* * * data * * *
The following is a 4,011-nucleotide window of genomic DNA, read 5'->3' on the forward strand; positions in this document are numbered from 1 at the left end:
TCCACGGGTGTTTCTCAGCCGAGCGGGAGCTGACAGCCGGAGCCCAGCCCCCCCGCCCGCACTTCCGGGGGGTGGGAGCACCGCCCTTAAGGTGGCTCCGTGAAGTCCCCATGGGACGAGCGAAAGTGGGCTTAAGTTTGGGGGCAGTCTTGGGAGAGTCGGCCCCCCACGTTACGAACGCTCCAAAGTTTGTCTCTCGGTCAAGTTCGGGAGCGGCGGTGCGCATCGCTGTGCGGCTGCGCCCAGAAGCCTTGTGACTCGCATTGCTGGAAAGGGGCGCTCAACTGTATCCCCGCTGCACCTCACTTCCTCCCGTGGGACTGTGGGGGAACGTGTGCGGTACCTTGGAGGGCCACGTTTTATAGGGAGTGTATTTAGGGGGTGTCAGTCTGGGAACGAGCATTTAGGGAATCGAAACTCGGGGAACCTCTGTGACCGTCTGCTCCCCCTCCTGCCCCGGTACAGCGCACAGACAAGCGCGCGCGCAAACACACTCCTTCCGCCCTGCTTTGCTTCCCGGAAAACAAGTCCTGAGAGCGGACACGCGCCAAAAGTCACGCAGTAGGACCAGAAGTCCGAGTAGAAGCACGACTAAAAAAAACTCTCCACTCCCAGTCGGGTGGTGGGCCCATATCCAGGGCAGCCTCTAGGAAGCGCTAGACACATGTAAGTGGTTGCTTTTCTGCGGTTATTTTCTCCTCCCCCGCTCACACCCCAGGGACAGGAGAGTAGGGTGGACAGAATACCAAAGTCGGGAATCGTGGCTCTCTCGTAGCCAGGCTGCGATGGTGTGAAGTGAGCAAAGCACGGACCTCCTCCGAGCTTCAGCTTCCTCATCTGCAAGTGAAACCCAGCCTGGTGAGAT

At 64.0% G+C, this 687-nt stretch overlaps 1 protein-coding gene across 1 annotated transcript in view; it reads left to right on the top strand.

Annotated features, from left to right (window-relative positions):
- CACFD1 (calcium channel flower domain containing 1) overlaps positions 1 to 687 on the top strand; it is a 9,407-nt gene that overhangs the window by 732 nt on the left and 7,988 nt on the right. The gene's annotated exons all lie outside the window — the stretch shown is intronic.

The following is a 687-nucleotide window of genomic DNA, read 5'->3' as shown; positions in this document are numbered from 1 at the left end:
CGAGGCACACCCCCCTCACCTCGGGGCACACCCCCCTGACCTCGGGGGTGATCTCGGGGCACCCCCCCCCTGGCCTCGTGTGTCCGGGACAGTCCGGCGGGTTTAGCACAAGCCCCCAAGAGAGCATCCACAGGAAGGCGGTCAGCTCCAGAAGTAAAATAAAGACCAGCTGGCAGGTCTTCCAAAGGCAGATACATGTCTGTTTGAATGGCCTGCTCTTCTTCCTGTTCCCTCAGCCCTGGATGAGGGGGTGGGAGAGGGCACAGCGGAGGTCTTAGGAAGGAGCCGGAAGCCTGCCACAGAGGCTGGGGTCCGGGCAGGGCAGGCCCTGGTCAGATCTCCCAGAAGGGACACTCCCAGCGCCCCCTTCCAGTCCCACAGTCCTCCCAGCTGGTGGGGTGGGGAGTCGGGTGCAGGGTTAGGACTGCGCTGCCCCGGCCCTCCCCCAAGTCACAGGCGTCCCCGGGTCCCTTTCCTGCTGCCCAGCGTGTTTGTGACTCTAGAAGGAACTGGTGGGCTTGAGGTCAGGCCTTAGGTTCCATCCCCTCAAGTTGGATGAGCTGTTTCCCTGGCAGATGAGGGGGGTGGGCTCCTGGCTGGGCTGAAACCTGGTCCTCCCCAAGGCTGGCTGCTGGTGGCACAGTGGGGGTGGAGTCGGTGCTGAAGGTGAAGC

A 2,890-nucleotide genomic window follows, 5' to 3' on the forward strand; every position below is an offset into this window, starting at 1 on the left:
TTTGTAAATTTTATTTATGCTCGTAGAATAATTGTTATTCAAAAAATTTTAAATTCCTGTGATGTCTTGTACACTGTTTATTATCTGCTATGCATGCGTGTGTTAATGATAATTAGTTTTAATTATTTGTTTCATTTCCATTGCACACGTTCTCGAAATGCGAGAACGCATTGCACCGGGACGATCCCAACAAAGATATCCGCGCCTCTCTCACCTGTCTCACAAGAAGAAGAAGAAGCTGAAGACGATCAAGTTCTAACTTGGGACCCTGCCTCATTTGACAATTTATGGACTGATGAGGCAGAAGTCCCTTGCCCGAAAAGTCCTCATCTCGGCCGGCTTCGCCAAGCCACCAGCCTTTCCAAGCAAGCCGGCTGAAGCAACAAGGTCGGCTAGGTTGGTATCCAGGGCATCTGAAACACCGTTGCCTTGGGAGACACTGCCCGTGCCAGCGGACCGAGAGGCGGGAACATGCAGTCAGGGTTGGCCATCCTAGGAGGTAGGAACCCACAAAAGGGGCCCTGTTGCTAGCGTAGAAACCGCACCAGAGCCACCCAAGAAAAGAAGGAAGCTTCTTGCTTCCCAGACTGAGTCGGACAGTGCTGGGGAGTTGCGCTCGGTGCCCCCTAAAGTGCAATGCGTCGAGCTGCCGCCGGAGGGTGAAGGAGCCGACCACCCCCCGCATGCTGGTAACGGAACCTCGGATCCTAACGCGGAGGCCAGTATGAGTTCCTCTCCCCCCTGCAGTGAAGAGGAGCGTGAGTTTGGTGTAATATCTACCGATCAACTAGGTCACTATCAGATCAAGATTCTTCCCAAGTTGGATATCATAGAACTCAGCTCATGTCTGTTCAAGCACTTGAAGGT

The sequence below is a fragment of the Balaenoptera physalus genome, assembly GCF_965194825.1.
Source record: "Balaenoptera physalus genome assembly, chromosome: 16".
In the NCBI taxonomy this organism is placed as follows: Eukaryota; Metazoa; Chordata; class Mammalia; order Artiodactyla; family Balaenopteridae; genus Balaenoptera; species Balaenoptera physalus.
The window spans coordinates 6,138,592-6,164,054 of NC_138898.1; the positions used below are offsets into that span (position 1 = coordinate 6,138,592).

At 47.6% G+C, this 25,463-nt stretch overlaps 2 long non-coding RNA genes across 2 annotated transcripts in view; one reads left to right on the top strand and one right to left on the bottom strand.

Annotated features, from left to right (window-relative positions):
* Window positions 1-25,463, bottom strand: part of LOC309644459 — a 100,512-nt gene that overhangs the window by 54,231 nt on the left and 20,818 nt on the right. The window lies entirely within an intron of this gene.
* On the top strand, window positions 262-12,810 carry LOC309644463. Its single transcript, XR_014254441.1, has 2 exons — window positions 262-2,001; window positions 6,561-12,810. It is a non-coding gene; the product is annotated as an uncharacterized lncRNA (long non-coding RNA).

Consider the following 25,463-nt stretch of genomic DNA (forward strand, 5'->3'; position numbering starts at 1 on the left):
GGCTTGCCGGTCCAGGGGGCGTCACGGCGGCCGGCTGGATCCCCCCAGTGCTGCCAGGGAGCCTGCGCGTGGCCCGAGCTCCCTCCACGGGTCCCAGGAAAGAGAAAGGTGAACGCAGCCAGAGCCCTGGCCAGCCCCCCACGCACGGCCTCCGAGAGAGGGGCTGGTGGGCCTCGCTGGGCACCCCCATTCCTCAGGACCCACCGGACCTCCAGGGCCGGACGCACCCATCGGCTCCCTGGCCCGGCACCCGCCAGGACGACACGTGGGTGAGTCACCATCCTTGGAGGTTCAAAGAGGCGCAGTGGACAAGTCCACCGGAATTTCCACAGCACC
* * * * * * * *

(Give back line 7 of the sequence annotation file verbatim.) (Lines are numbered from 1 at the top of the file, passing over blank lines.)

CGAGGCACACCCCCCTCACCTCGGGGCACACCCCCCTGACCTCGGGGGTGATCTCGGGGCACCCCCCCCCTGGCCTCGTGTGTCCGGGACAGTCCGGCGGGTTTAGCACAAGCCCCCAAGAGAGCATCCACAGGAAGGCGGTCAGCTCCAGAAGTAAAATAAAGACCAGCTGGCAGGTCTTCCAAAGGCAGATACATGTCTGTTTGAATGGCCTGCTCTTCTTCCTGTTCCCTCAGCCCTGGATGAGGGGGTGGGAGAGGGCACAGCGGAGGTCTTAGGAAGGAGCCGGAAGCCTGCCACAGAGGCTGGGGTCCGGGCAGGGCAGGCCCTGGTCAGATCTCCCAGAAGGGACACTCCCAGCGCCCCCTTCCAGTCCCACAGTCCTCCCAGCTGGTGGGGTGGGGAGTCGGGTGCAGGGTTAGGACTGCGCTGCCCCGGCCCTCCCCCAAGTCACAGGCGTCCCCGGGTCCCTTTCCTGCTGCCCAGCGTGTTTGTGACTCTAGAAGGAACTGGTGGGCTTGAGGTCAGGCCTTAGGTTCCATCCCCTCAAGTTGGATGAGCTGTTTCCCTGGCAGATGAGGGGGGTGGGCTCCTGGCTGGGCTGAAACCTGGTCCTCCCCAAGGCTGGCTGCTGGTGGCACAGTGGGGGTGGAGTCGGTGCTGAAGGTGAAGC